One of the gravest vices in modern American society is this victimhood mentality that has been adopted by those who can point to unavoidable life circumstances, and then make the case that because of these circumstances, they will never be successful, and therefore even attempting to be such is futile. They eschew every opportunity for betterment that is presented to them, and resign themselves to a mundane existence in which the status quo is never challenged.

Some might say, “I am poor, and because of the greed of the rich, will always be this way.” What about women like Harry Potter author J.K. Rowling, who rose from being a poverty-stricken single mother to being the world’s first billionaire author?

From Rags to Riches: J.K. Rowling, once a struggling single mother on Welfare, worked diligently on the Harry Potter series and eventually rose to international fame as the world's first billionaire author, due to a determination to emerge from the endless cycle of poverty and welfare that so many resign themselves to.

Still others may contend, “I am black, and because of racism, I will never be allowed to advance in life.” What about Michael Steele? He was raised by a widowed mother, who chose to work for minimum wage, refusing dependence on government assistance. By his mother’s example of personal achievement, he forged on to become the current chairman of the Republican National Committee, with a host of other offices and achievements under his belt.

Charges of sexism and recounts of tragic events in one’s personal history are some other oft-used justifications for a lack of ambition. The truth is, almost anyone can find a sticking point either in past or present circumstance upon which the victim card can be played. Some people will then enslave themselves to the government, placing their lives and financial security in the hands of a politicians and taxpayers. For others, it simply means settling for a dull, unfulfilling job and casting aside personal dreams and aspirations. It can even go beyond the financial side for many, affecting the emotional and psychological sides of life.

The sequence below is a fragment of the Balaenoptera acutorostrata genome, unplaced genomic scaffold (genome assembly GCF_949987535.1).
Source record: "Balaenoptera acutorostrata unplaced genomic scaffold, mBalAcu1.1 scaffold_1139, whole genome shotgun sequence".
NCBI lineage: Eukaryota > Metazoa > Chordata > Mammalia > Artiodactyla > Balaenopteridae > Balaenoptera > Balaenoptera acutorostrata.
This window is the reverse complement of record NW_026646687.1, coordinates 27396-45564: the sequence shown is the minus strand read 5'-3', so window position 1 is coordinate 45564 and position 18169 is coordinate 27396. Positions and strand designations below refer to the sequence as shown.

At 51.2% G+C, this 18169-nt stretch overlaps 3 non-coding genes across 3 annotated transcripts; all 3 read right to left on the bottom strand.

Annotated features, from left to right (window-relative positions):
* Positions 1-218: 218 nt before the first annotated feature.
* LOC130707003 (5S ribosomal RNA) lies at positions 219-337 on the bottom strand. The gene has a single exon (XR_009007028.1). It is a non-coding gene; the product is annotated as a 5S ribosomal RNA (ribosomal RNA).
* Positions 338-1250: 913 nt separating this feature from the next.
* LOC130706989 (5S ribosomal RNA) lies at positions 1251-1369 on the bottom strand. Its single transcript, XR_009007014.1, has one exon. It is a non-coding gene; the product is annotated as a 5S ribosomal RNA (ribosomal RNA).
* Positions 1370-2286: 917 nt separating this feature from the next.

But isn’t this kind of thinking the exact opposite of what made–and hopefully, will continue to make–America great? What if our founding fathers and the people of the American colonies had practice such a mindset? What if they had given into the demands of King George III and Parliament, and relinquished all claims to freedom and independence, due to a belief that they had no chance of breaking free of Britain’s empirical bonds?

America as we know it would have never existed. But instead, they started a revolution.

“It is incredible that soldiers composed of men of every age, even of children of fifteen, of whites and blacks, almost naked, unpaid, and rather poorly fed, can march so well and withstand fire so steadfastly,” observed one French officer during the American Revolution.

Regardless of the circumstances of the time, these people moved onward, because they had a goal in mind.

“We have it in our power,” wrote Thomas Paine in Common Sense, “to begin the world over again . . . the birthday of a new world is at hand.”

This is the power that was endowed to all people by God; the power to choose the course of their own lives; to pursue new opportunities, and to overcome opposition. We should care for the least among us–not by appeasing a victimhood mentality–but by lovingly challenging them to achieve their true potential.

Claims of victimization as an excuse for failure may be applicable in some countries, but not in America; here, if we choose to become slaves to circumstance, we alone are responsible. It is our duty, not only to ourselves, but to our fellow man, to cast away the chains of victimhood and reach beyond what our circumstances tell us we can achieve.